Relief comes in the form of a dish called nanban, with small pieces of fish that have been fried and then marinated. This is another dish deliberately served cold that comes in the form of a small salad, with grated carrots and onions combined with a sweet and sour dressing. Tasty, textured and balanced, it is washed down with the first sake, which we are told is “fruity and dry” when poured. I guess it’s a match, but we’re given a little description of it before our server takes the bottle away.

Yuki’s zensai course. Picture provided

Then comes the sashimi course: in any omakase, this is the most important. This is the part where species selection, knife skills, and light flavors or seasonings that aim to shine the star of the course usually come into play. From our low seats, we missed knife skills. What arrives are two tiny bites of bluefin tuna, cubed and dipped in a light soy sauce, and three strips of King George whiting without any seasoning, plated alongside a dollop of wasabi. They are, unfortunately, uninspired. And worse, quite tasteless.

We are halfway through the four courses at this point and have barely had a few bites of each. This is the abbreviated version of omakase – four courses, served Wednesday through Friday nights only, for $89, as opposed to the full omakase experience ($180), but I’m still wondering what’s next to support this so far – meager meal.

Omakase is meant to test your taste buds; it is meant to delight and excite dinner. But in an effort to introduce some kind of (humorous?) fusion, we’re now served the weirdest things.

First breaded and fried fish (five cubes, resembling nuggets) next to a “homemade” tartar sauce. They used tuna (another weird gesture) and served it with a sake that is said to be “dry”. It’s not. Tuna is, however.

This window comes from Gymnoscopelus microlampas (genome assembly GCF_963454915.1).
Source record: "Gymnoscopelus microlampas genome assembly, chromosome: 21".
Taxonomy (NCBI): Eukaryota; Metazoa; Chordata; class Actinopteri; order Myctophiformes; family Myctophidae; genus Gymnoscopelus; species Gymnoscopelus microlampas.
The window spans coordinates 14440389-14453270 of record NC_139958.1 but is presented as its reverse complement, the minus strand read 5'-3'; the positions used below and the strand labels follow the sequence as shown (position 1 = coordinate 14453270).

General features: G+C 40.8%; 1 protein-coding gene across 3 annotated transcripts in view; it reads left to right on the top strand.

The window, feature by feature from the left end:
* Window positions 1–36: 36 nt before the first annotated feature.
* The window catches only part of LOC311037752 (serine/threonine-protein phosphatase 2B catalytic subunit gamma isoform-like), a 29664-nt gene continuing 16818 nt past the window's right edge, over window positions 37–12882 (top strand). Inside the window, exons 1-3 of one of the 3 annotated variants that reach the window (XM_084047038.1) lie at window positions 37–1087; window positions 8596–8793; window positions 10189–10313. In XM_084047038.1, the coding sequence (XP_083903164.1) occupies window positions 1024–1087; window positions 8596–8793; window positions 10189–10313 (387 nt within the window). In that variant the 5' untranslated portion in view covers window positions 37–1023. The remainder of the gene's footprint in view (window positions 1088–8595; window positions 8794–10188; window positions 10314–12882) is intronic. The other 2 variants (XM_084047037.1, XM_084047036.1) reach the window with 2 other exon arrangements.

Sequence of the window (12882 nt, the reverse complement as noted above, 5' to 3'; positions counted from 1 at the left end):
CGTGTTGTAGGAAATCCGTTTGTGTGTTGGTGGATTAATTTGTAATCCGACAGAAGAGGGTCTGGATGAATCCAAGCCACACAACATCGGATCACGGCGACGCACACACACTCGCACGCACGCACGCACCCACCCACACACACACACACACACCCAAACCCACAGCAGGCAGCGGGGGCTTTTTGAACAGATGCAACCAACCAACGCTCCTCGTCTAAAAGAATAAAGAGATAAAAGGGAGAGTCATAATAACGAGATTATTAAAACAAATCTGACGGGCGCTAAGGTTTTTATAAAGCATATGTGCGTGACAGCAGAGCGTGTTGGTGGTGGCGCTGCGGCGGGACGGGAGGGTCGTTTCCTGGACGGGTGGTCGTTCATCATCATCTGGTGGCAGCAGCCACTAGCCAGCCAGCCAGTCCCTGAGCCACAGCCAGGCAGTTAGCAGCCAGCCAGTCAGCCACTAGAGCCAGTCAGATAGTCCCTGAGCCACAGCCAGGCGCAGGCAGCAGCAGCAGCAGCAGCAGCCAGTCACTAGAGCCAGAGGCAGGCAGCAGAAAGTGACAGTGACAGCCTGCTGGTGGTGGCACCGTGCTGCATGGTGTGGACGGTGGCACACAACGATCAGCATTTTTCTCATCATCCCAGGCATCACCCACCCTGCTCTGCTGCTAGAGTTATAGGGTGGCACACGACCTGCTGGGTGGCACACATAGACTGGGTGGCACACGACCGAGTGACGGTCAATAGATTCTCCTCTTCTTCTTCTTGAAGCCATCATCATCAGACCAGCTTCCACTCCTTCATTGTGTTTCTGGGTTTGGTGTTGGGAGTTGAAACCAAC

Wagyu’s promise has our hopes. This is served sukiyaki style (a kind of soy-based soup) with yuba (dried beancurd), leek (I can only find two pieces), Chinese cabbage (a little pasty) and daikon (there is in a). The thin slices of Wagyu beef are nice, tender, but a bit too boiled.

Next, two tempura shrimp are perched on a bowl of rice with ‘the special yuki seasoning’. The prawns are fine. The rice is fine. All seasoning is missed.

A side that is labeled on the menu as miso soup is there, but something seems to be missing here as well. In fact, everything seems to be missing, including the miso. It looks and tastes like hot water with chives floating hopelessly in the clear liquid. There is no dashi flavor, no salt, no other ingredients. Where’s the tofu? Nori? The usual greens? That delicious salty umami flavor that makes a good miso? It’s another failure.

Shrimp tempura with a strangely watery miso soup. Photo: Paul Wood/InReview

Dessert is only worth mentioning because tonight there’s no more pear-caramel semifreddo on the menu. Instead, we are presented with two bite-sized slices of squishy eggcake that are served alongside wasabi ice cream. It’s barely green, and it’s barely there.

Sponge cake with wasabi ice cream. Photo: Paul Wood/InReview

As we leave I wonder if the full omakase would have been different?

Did we miss the good bits? Or should Yuki at Burnside give up the lot and start over?

Yuki at Burnside

548 Portrush Road
(08) 72250378
www.yukiburnside.com
Open: Wed-Sun 5.30pm-10pm